Driven By Concern
October 15, 2020
Each morning, afternoon, and evening, they spangle Lakewood’s congested streets, transporting our most precious commodity.
Behind the large steering wheel of each school bus sits a driver who must keep a sharp eye simultaneously on the road in front of them and on the lively children chattering behind them.
Does your daughter’s driver frown at the bag of Cheerios she clutches in her little hand every morning? Were you frustrated by the denial of your innocent request that your son’s driver stop closer to your house? What should you do if your child is bullied on the school bus?
Several dedicated bus drivers share with us what they always wished Lakewood’s parents would understand.
Is “The bus driver’s so mean!” a refrain in your home?
Children can confuse strict with mean, and bus drivers often are—and should be—strict.
“I have only one rule,” says Shimon Meyer, a driver for Jay’s Bus Service. “Safety. The kids on my bus know that there is no monkey business here.” The rules our children love to hate, such as remaining seated and refraining from eating on the bus, have actually been instituted for their own protection. “Kids tell me they want to stand as I drive,” Shimon expounds. “I ask them, ‘What if there’s a short stop? Do you want to fall? Do you want to go flying?’”
“We don’t make up the rules,” says Miriam Gofman, another Jay’s Bus Service driver. “They are instituted by the Board of Ed.”
“NJSA 39:3B-11 requires all passengers on school buses in New Jersey to wear seat belts,” says Binyomin of HT Bus Services. “You must be wearing a seat belt from when the bus begins moving until the bus has stopped at your destination.”
Binyomin speaks of the heightened danger inherent in riding a school bus, which is a heavy machine. It’s important that parents understand that riding in a bus without a seat belt—and certainly while standing, walking around, or perching on top of the backrests—can be as dangerous and perhaps even more dangerous than doing so in a car.
Unlike the interior of the typical car or van, there are a lot of exposed metal furnishings inside a bus. The most dangerous area is the front of the bus, where there are metal levers and surfaces with sharp edges and a cavernous stairwell leading down to a plate glass door. Buses are powerful machines which travel with tremendous momentum and are equipped with heavy-duty brake systems that are equally as powerful. Suspension systems on buses wear out very quickly, and while riding down the typical Lakewood street, passengers get tossed up and down constantly. The aisle running down the middle of the bus lends a false impression that it is a safe place to stand, but the opposite is true: children of all ages often lose their balance and hurtle down the aisle, sometimes even down the stairs in the front of the bus.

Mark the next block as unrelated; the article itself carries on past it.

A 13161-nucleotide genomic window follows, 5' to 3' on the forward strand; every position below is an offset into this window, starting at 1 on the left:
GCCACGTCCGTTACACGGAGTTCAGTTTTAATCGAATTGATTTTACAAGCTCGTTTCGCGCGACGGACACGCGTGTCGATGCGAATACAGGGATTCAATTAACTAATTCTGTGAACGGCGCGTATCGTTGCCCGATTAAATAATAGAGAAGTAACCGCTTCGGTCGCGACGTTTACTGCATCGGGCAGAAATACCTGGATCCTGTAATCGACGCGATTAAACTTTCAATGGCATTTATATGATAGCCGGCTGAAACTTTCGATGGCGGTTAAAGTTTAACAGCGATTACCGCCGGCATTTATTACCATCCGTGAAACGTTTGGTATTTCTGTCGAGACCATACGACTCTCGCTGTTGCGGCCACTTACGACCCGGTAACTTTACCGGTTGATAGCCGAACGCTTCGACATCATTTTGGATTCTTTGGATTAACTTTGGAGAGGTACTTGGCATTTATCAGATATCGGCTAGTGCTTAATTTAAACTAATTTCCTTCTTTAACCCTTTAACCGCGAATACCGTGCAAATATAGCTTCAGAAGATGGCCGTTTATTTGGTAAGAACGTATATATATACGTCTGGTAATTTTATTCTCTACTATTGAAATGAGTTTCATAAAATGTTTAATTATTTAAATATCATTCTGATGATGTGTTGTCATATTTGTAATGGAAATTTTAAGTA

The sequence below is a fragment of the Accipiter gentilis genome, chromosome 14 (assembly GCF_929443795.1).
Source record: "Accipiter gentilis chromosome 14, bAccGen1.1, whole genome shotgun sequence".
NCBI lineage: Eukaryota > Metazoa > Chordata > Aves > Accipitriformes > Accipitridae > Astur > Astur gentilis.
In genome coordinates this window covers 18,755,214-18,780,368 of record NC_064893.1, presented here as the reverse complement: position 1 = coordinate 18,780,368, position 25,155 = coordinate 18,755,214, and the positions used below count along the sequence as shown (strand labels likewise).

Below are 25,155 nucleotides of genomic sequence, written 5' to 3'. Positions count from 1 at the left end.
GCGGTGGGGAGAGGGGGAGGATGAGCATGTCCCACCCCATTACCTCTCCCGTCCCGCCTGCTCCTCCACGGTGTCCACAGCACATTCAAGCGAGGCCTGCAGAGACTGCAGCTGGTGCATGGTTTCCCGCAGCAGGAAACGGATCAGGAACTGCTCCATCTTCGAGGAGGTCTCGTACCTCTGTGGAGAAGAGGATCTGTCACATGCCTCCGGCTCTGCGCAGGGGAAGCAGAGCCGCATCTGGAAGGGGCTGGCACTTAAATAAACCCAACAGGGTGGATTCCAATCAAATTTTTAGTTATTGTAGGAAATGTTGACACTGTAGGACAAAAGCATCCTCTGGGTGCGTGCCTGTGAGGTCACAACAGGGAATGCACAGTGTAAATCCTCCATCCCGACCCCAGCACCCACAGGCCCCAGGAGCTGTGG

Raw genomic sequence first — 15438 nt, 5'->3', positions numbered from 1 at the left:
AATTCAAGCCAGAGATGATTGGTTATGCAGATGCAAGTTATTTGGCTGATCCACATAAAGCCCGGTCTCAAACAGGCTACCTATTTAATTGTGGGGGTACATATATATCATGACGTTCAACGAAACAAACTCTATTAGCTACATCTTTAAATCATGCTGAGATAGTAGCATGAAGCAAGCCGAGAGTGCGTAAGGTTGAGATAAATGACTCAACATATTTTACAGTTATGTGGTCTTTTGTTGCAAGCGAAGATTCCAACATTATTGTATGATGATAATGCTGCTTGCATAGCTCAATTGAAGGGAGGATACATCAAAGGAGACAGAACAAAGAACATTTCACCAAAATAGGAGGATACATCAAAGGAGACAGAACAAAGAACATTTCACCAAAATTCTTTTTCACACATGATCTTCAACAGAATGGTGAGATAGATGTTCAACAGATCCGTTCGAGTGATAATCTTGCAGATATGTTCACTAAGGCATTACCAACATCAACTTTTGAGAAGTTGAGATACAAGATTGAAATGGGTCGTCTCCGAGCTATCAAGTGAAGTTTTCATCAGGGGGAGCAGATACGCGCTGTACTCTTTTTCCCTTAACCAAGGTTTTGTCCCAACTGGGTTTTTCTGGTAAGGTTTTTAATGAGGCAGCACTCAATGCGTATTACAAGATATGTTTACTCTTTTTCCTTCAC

“Talk to your kids about sitting down,” begs Margherita Rossano, a dispatcher at Jay’s Bus Service.
Shimon points out that “if a driver lets kids stand, it’s not because he loves them. It’s because he doesn’t care about them.”
Do you attempt to alleviate some of your morning stress by sending your child on the bus with their breakfast in hand? Several drivers explain that the Board of Ed disallows children eating on the bus for safety reasons.
“It’s more because of thedanger involved, not the mess,” Miriam says. “A child who is eating on the bus can, chas v’shalom, choke if the driver makes a short stop.”
Binyomin mentions that certain food and drink choices, such as soda cans, are especially dangerous for a bus ride.